25 Things You Need to Do if You Have HIV
4. Avoid passing your HIV to others or picking up a second HIV infection or a different sexually transmitted infection from someone else.
For your sex partner's protection -- and for your own protection -- you should use a condom whenever you have sex. Condoms are the surest way to protect your partner from getting infected with your HIV and to protect yourself from picking up a second HIV infection and from getting a different sexually transmitted infection (STI). Getting an STI can make you sick, can complicate your HIV care, and can raise the risk that you will transmit HIV. (See point 7 below.)
US HIV treatment guideline writers say "consistent and effective use of antiretroviral [anti-HIV] therapy resulting in a sustained reduction in viral load, in conjunction with consistent condom usage, safer sexual and drug use practices, and detection and treatment of STIs are essential tools for prevention of sexual and blood-borne transmission of HIV."1
US Health Resources and Services Administration (HRSA) guidelines on HIV care include advice on using both male and female condoms.2
5. If you smoke, get help to stop. Smoking causes or contributes to several diseases that affect people with and without HIV.
Smoking causes or contributes to cancer, lung disease, heart disease, bone disease, and other conditions that pose a greater risk as you live longer with HIV. Every year, about 400,000 people in the United States die from a smoking-related disease.1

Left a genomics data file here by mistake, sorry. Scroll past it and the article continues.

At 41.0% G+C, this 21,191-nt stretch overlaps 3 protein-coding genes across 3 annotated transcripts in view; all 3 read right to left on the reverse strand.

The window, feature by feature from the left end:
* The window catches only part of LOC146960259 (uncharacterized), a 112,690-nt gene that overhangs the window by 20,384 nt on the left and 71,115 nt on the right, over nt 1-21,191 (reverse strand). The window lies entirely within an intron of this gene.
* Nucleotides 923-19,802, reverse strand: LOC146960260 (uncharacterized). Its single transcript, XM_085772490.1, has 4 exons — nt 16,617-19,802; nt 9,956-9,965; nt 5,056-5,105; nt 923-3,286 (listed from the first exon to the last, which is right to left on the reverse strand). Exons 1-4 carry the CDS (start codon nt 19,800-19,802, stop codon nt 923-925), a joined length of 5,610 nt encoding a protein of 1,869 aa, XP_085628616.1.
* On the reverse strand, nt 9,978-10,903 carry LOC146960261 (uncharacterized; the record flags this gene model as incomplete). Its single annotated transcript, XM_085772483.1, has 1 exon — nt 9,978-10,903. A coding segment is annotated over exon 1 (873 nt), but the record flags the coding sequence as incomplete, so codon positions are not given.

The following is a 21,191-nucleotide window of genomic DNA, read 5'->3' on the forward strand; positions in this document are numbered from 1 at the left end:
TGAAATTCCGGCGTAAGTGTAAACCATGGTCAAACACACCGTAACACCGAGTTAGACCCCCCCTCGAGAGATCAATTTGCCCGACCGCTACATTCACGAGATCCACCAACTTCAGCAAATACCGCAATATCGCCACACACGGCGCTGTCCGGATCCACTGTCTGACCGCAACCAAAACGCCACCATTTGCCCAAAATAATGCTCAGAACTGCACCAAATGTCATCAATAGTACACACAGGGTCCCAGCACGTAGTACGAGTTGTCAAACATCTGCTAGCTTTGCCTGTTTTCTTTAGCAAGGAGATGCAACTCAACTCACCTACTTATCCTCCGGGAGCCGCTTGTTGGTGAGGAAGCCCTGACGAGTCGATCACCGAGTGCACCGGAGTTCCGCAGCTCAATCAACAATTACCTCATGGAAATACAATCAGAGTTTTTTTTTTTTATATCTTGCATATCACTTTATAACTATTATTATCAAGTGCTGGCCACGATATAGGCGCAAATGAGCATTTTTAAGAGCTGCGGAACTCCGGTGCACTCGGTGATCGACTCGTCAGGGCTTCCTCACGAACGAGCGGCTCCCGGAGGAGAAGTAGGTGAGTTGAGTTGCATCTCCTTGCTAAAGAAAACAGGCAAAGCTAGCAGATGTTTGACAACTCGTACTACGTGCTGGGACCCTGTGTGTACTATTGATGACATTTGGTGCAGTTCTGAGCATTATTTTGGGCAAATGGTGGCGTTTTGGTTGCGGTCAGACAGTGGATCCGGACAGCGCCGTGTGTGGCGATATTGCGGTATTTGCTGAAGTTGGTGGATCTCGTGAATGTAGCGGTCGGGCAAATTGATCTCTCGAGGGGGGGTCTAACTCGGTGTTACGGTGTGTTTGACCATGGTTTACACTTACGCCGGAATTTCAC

Nicotine is addictive, but you can kick the habit. Even people who have smoked for decades manage to stop. The first step in stopping is admitting that every cigarette destroys your health a little more and impairs your quality of life. While smoking is killing you, it yellows your fingers and teeth, raises the risk of cavities and gum disease, wrinkles your skin, and makes your clothes and home stink.
Talk to your HIV provider about ways to quit. Some people can quit cold turkey. Others benefit from using nicotine patches, lozenges, inhalers, or other therapies.1
6. Stopping antiretrovirals (HIV medications) without your HIV provider's advice can be dangerous. If you think an antiretroviral is causing a side effect (such as nausea or diarrhea), tell your provider as soon as possible, but don't stop taking the drug on your own.
When you stop antiretroviral therapy, your viral load goes up and CD4 count goes down. Several large studies confirm that stopping HIV medications for a prolonged period, even in a carefully controlled trial with lots of medical supervision, raises the risk of AIDS, major non-AIDS diseases, and death.1-4 With some antiretrovirals, stopping and restarting treatment on your own can allow your HIV to become resistant to those antiretrovirals and to others in the same drug group.
Sometimes your HIV provider will want to interrupt antiretroviral therapy, for example, if you have severe side effects, if you get sick with certain other diseases, or if you need surgery and can't take pills for a while. But you should never interrupt treatment on your own. US antiretroviral guideline writers say antiretroviral interruptions are not recommended except in clinical trials.5
This article was provided by The Center for AIDS. Visit CFA's website to find out more about their activities and publications.
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